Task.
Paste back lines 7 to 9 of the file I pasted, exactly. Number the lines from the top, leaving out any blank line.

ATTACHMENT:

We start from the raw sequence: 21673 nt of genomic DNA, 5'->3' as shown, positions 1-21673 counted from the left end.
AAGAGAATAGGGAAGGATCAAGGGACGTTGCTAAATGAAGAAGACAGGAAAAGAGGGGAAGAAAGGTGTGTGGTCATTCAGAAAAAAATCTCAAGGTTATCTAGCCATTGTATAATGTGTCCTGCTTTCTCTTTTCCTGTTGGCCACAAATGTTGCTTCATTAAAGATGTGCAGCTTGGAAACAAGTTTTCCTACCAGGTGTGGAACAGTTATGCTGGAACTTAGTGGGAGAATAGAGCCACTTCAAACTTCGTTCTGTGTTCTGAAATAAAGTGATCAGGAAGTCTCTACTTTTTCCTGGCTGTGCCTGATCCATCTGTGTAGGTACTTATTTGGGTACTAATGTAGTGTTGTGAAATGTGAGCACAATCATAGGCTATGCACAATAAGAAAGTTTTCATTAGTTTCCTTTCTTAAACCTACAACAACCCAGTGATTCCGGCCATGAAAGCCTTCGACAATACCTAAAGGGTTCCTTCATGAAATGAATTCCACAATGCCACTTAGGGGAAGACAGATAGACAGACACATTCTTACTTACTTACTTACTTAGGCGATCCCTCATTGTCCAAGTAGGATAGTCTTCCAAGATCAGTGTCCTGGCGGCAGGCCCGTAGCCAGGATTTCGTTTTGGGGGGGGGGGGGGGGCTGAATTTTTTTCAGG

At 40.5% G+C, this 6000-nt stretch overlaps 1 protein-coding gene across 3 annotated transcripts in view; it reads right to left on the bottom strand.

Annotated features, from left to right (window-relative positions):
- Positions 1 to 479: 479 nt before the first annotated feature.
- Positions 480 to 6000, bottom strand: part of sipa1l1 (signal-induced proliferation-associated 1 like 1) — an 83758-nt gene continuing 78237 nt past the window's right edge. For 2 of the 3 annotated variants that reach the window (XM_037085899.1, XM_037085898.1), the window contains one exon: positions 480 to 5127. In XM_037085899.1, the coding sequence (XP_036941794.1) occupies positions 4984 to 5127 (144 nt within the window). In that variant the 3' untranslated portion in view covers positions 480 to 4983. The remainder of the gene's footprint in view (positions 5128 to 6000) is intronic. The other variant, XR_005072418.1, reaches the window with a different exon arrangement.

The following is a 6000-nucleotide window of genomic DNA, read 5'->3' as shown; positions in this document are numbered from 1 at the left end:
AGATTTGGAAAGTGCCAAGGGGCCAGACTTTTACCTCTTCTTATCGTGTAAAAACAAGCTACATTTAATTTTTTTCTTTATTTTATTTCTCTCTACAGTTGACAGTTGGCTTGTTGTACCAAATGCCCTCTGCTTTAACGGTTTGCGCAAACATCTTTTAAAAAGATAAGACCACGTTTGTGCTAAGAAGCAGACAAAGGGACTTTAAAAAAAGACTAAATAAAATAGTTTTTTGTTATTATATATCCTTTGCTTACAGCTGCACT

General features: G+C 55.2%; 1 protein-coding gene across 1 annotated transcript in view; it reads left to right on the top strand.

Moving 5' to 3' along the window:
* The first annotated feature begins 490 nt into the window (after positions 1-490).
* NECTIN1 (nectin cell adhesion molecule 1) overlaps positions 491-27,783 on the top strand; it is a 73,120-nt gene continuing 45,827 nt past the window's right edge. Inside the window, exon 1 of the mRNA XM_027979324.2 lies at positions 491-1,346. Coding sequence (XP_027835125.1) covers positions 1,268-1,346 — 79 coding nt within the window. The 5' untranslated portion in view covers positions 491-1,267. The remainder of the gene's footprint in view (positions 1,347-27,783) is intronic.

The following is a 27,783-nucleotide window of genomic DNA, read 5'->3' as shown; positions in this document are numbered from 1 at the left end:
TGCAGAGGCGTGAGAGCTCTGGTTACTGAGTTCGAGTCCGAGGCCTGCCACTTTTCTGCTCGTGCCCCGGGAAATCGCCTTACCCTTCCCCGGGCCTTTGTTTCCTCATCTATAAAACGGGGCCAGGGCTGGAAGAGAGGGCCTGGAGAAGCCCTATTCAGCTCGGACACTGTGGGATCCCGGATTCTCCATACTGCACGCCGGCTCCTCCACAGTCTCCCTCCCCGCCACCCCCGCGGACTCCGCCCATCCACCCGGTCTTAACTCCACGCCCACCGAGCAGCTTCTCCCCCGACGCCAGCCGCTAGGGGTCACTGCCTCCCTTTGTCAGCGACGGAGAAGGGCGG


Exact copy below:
The following is a 6000-nucleotide window of genomic DNA, read 5'->3' as shown; positions in this document are numbered from 1 at the left end:
AGATTTGGAAAGTGCCAAGGGGCCAGACTTTTACCTCTTCTTATCGTGTAAAAACAAGCTACATTTAATTTTTTTCTTTATTTTATTTCTCTCTACAGTTGACAGTTGGCTTGTTGTACCAAATGCCCTCTGCTTTAACGGTTTGCGCAAACATCTTTTAAAAAGATAAGACCACGTTTGTGCTAAGAAGCAGACAAAGGGACTTTAAAAAAAGACTAAATAAAATAGTTTTTTGTTATTATATATCCTTTGCTTACAGCTGCACT

General features: G+C 55.2%; 1 protein-coding gene across 1 annotated transcript in view; it reads left to right on the top strand.